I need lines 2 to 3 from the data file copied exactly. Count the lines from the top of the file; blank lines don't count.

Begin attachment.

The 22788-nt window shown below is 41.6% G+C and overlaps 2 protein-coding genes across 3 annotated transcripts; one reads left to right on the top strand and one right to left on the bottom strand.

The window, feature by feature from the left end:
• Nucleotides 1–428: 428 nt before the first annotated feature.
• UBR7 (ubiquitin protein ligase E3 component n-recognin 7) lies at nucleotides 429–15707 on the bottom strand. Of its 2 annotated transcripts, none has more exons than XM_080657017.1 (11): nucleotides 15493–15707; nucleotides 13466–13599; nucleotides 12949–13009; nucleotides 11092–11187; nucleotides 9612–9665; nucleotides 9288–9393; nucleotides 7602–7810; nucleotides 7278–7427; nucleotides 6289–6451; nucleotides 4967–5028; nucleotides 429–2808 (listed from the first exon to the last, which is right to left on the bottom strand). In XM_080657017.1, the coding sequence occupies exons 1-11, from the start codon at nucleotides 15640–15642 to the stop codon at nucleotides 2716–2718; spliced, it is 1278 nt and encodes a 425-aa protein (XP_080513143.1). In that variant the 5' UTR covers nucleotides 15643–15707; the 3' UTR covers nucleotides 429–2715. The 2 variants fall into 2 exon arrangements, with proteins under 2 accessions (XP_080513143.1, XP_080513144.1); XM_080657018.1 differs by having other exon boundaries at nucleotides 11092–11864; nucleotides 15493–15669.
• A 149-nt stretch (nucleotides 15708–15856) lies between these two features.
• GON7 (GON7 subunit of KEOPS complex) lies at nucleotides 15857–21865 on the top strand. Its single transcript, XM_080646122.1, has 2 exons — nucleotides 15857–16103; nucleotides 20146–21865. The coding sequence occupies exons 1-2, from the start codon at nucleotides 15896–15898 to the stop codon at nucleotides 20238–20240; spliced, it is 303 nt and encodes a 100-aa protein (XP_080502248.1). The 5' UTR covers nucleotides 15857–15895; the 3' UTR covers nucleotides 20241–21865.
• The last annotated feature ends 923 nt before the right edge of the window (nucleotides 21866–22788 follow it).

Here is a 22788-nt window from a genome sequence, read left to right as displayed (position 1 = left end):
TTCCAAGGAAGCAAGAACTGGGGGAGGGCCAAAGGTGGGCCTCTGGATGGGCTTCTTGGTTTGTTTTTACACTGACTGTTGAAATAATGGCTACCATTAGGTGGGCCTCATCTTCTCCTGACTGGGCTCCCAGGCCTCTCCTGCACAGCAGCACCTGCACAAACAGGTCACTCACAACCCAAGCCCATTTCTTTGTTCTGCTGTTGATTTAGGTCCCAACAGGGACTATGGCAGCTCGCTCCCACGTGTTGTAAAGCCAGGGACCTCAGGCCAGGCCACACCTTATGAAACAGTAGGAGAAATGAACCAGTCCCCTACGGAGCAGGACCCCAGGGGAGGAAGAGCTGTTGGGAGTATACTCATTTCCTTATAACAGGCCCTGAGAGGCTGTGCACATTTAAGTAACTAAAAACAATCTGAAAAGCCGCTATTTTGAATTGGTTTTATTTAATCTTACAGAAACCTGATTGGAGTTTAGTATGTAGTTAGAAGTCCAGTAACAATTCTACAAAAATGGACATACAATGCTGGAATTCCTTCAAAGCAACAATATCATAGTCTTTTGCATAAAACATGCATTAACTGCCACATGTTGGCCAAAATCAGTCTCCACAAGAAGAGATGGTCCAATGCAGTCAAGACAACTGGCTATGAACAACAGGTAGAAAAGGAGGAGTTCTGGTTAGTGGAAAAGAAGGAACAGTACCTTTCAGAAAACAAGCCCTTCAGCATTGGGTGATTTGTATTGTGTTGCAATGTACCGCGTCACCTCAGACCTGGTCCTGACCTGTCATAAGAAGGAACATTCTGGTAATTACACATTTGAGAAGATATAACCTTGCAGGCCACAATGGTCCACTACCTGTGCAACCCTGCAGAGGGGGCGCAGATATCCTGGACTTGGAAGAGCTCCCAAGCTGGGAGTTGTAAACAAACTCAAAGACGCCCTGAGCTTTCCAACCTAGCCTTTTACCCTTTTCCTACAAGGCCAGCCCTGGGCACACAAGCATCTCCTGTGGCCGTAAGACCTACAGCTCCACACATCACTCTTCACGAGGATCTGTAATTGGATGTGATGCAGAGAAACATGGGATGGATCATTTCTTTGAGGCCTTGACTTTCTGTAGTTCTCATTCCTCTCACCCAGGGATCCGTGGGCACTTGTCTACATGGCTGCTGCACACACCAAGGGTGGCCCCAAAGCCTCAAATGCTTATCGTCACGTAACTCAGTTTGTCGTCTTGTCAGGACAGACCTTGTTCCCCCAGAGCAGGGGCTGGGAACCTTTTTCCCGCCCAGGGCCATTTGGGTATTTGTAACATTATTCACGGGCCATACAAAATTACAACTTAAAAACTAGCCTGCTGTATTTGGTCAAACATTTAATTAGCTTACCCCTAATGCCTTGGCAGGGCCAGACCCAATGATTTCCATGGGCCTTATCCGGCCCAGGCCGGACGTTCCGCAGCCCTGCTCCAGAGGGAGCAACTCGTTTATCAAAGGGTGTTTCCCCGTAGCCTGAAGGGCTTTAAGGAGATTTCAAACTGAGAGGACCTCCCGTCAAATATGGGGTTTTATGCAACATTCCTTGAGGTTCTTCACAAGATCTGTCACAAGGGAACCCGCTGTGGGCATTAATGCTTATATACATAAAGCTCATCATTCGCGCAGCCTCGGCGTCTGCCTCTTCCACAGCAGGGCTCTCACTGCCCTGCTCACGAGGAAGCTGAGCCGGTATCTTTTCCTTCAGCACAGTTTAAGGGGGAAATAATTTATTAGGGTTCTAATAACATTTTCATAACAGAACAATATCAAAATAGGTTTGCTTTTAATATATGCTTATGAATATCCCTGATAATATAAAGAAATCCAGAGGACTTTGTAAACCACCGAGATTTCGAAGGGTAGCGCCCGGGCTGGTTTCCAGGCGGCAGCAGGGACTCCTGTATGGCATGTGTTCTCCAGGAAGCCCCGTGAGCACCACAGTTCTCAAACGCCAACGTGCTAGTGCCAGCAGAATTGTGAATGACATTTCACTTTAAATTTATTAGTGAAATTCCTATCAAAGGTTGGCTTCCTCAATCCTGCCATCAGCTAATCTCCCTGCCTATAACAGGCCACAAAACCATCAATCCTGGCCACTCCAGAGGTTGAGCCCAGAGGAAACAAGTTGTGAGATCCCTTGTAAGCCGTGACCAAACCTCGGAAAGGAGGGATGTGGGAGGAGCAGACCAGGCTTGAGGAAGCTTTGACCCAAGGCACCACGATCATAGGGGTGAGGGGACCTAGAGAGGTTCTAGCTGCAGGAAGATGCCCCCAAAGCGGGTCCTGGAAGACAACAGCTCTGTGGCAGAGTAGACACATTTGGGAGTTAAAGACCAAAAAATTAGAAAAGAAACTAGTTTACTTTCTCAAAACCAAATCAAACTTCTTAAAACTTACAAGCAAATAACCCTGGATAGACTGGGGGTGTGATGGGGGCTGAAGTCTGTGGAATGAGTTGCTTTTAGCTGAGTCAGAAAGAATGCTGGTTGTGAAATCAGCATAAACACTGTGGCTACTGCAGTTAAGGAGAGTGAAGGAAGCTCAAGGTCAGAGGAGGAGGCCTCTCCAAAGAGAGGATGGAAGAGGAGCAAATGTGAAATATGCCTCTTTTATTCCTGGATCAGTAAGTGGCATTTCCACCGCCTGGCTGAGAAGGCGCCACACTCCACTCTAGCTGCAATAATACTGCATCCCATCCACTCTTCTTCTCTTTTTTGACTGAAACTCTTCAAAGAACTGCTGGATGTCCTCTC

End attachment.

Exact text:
The window, feature by feature from the left end:
• Nucleotides 1–428: 428 nt before the first annotated feature.